This is a topic that doesn’t come up very often. In fact, since the Federal Trade Commission (FTC) doesn’t have jurisdiction over airline reservation systems and travel agencies, it has not been part of the overall Internet privacy discussions. Your privacy with airlines exists at the whim of the airlines with little government oversight.
Hotels may have compromised much credit card information. At least one government agency shares that concern. The FTC claims, hundreds of thousands of credit card numbers fall into the wrong hands, leading to millions of dollars in fraud-related losses.
The issue of privacy and data protection is going to be taking center stage in the coming years focused on travel. Airlines, hotels and rental car companies are collecting more and more information about travelers without protections of personally identifiable information (PII). So far, this has been ignored by the media.
This weekend we take a look at the important changes in privacy of travel records under a new USA/EU agreement. We examine the costs of higher travel taxes and stricter visa regulations. And, finally, the town of Fucking, Austria, votes on whether to change its name.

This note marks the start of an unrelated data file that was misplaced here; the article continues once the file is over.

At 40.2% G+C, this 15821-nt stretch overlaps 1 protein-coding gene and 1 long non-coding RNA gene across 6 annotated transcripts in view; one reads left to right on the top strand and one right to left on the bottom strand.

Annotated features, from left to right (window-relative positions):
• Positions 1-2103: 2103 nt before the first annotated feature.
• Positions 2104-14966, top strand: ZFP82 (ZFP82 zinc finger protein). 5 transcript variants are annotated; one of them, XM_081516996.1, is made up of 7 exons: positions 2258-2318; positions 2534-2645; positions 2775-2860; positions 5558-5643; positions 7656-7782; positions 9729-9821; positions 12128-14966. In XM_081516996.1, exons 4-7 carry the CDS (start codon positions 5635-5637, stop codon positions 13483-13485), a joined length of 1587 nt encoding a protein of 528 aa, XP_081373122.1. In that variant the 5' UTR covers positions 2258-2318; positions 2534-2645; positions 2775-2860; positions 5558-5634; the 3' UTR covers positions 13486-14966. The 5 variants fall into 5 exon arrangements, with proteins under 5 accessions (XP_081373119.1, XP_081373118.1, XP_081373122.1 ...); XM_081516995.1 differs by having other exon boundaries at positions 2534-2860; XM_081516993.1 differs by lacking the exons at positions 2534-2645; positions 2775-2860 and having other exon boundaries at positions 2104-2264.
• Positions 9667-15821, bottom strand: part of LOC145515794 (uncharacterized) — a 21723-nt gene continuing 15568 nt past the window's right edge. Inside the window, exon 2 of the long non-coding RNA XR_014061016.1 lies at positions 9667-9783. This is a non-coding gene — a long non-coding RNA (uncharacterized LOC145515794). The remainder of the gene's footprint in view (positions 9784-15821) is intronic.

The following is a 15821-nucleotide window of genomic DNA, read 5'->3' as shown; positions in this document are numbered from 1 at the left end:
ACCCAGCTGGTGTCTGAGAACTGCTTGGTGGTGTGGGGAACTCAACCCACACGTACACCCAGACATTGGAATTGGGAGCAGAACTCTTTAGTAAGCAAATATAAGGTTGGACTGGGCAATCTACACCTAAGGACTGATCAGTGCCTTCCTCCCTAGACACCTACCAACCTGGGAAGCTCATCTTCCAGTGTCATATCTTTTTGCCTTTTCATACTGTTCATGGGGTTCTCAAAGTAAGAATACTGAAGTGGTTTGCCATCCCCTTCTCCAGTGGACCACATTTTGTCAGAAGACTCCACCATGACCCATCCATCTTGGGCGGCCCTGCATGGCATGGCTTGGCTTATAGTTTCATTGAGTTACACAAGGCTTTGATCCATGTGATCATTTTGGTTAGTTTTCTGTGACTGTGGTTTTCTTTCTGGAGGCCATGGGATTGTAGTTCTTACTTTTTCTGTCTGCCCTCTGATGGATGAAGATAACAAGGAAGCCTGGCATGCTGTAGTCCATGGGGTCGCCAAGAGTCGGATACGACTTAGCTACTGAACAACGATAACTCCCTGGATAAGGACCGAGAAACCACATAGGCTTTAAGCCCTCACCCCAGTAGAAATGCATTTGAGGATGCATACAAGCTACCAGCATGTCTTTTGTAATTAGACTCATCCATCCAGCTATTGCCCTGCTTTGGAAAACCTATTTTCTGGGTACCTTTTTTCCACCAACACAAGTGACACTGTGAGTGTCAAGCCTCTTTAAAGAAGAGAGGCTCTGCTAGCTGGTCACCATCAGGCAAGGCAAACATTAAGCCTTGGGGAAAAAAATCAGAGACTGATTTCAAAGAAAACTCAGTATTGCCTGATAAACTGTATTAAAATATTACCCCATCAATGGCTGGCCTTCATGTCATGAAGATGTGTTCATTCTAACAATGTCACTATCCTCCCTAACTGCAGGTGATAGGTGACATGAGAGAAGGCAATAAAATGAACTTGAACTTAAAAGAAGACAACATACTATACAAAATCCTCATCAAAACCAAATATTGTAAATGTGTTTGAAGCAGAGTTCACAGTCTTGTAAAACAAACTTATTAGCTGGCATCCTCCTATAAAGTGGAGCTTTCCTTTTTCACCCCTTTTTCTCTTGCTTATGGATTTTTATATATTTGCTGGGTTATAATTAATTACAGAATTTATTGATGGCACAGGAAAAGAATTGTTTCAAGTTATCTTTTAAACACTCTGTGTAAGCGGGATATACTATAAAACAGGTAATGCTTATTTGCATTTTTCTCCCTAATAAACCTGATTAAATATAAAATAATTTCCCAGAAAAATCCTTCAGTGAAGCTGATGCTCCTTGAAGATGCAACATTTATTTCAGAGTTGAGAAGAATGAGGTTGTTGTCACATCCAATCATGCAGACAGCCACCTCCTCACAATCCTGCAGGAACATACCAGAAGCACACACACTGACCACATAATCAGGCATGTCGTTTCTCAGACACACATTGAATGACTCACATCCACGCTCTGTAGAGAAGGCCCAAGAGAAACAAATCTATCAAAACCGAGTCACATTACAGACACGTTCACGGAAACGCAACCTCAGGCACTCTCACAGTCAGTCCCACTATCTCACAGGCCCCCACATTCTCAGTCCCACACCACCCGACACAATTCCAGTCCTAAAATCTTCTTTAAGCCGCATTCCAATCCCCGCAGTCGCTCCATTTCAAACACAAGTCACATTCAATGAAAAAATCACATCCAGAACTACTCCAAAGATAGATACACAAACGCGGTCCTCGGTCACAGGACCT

Do you carry a smartphone when you travel? Are you one of the countless travelers who has lost their smartphone while away from home. It happened to Ned Levi when traveling in Egypt last year. Ned has some startling statistics about lost smartphones, and six suggestions to protect your personal and business information on it, in case it’s lost or stolen.
This weekend we hear the director of TSA agree with us that checked-bag fees are bad, we take a look at hotel added fees that have been skyrocketing and a new passenger records privacy deals between the U.S. and the European Union.
Ned Levi looks at the privacy issues travelers face using electronic devices which hold personal data, or access the Internet, and for travelers which post travel photos on the Internet while traveling.
Ned Levi discusses the new TSA software for their MMW based full body scanners which TSA Administrator John Pistole, declares has ended the scanners’ privacy issues. Whether or not it accomplishes that task, Ned discusses if that’s enough, and if we might be more safe by not using them.
Ned Levi examines the major issues people should consider before entering full body scanners at TSA security in airports: privacy, safety, efficiency, and do they actually make us more security. In the article Ned comes to a surprising conclusion.